Samuel Kadungure Senior Reporter
ACUTE lack of resources has crippled police’s capacity to curb rampant and highly organised smuggling syndicates along the porous border with Mozambique – where the force is only able to deploy at 34 of the 60 smuggling routes.
The highly dangerous syndicates work in cahoots with their Mozambicans counterparts to smuggle banned bales of second hand clothes, drinks, alcohol, whiskeys and drugs to the country’s black market. Testifying before the Parliamentary Portfolio Committee on Defence, Security and Home Affairs Services, which is chaired by Zanu-PF Buhera Central Member of National Assembly, Cde Ronald Muderedzwa that was in Manicaland on Tuesday, Officer Commanding Manicaland Police, Senior Assistant Commissioner Isaac Tayengwa, said the force was poorly resourced and hence incapable of prevailing over the highly organised smuggling syndicates operating along the porous border with Mozambique.
Manicaland records about 2 100 crimes per month. Cases of rape involving children between two and 10 years and murder were cited as the most prevalent, while the province records an average of 146 accidents per month. “The whole of the eastern side, which is about 720 kilometres, we share the boundary with Mozambique. The border is very porous, it has 60 illegal points and as police and our colleagues, the army, we are only able to deploy at 34 of those illegal points due to lack of resources.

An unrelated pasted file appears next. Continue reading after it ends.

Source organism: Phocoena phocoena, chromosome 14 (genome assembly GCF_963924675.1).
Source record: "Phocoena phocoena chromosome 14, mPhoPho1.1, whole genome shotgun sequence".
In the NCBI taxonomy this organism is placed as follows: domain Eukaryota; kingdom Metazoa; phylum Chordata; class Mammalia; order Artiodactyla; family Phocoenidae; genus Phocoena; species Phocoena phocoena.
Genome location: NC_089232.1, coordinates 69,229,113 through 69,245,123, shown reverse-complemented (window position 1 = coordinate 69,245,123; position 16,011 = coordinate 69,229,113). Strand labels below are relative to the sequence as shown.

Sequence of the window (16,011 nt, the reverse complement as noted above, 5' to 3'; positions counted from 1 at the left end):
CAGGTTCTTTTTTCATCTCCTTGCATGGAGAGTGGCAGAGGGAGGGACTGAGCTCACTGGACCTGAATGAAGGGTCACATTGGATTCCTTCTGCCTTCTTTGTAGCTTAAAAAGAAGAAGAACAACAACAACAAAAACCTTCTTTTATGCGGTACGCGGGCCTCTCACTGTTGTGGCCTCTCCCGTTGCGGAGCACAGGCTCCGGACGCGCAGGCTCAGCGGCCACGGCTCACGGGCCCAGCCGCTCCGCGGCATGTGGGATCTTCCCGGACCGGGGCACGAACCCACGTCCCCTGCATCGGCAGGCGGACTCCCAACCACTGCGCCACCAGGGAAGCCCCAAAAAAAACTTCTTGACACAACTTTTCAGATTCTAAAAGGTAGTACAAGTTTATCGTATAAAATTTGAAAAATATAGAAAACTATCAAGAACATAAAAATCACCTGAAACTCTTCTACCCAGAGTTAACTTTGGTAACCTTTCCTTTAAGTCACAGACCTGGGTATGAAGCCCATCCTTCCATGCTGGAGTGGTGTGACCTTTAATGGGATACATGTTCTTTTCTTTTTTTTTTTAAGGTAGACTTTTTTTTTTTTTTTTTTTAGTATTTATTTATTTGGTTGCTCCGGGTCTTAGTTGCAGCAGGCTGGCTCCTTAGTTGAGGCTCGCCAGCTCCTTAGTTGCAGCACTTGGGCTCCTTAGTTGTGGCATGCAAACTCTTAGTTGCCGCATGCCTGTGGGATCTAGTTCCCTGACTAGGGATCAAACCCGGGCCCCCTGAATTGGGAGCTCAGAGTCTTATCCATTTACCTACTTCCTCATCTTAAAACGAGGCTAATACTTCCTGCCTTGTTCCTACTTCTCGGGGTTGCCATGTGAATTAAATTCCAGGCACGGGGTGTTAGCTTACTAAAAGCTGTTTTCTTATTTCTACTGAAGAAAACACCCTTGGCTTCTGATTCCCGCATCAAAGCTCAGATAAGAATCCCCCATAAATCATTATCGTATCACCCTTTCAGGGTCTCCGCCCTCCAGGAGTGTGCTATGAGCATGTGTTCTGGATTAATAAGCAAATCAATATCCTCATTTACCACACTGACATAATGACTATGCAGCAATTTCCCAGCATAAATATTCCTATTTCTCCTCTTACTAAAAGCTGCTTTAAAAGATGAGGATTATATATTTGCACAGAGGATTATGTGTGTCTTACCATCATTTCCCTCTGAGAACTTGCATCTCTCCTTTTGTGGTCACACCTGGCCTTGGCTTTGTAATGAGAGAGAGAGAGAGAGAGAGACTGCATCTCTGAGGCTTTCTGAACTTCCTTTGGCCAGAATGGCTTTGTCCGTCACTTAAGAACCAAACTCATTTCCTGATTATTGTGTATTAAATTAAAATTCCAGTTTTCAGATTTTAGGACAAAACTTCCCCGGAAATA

“The major resource that we require is transport. We are dealing with organised smuggling syndicates, and what we have seen is that they are well resourced and are collaborating with their counterparts in Mozambique. They have high powered vehicles and where we have a very big problem is with those few vehicles that we have, we are not able to track and arrest these smugglers. “They use highly powered and serviced lorries. They are very dangerous when you stop them at roadblocks. They just drive through roadblocks and the vehicles that we have are very few. We are compromised. We don’t have resources to prevail over them,” he said.
“We have also seen that if they want to smuggle goods, they deploy a convoy of say six vehicles along the road for surveillance in front and back, informing those carrying contrabands of police roadblocks so that they can divert to various routes in the province. “It is a challenge that requires your support so that we are able to police the border and ensure that Government collect all the revenue it should,” said Snr Asst Comm Tayengwa.
On the political disturbances caused by RENAMO bandits in Mozambique, Snr Asst Comm Tayengwa assured the legislators that they will not spill into Zimbabwe as the situation was under control.
Cde Muderedzwa said the committee would tour all the provinces before engaging the force’s top brass at Police General Headquarters in Harare – after which they will consolidate their report indicating areas that requires support.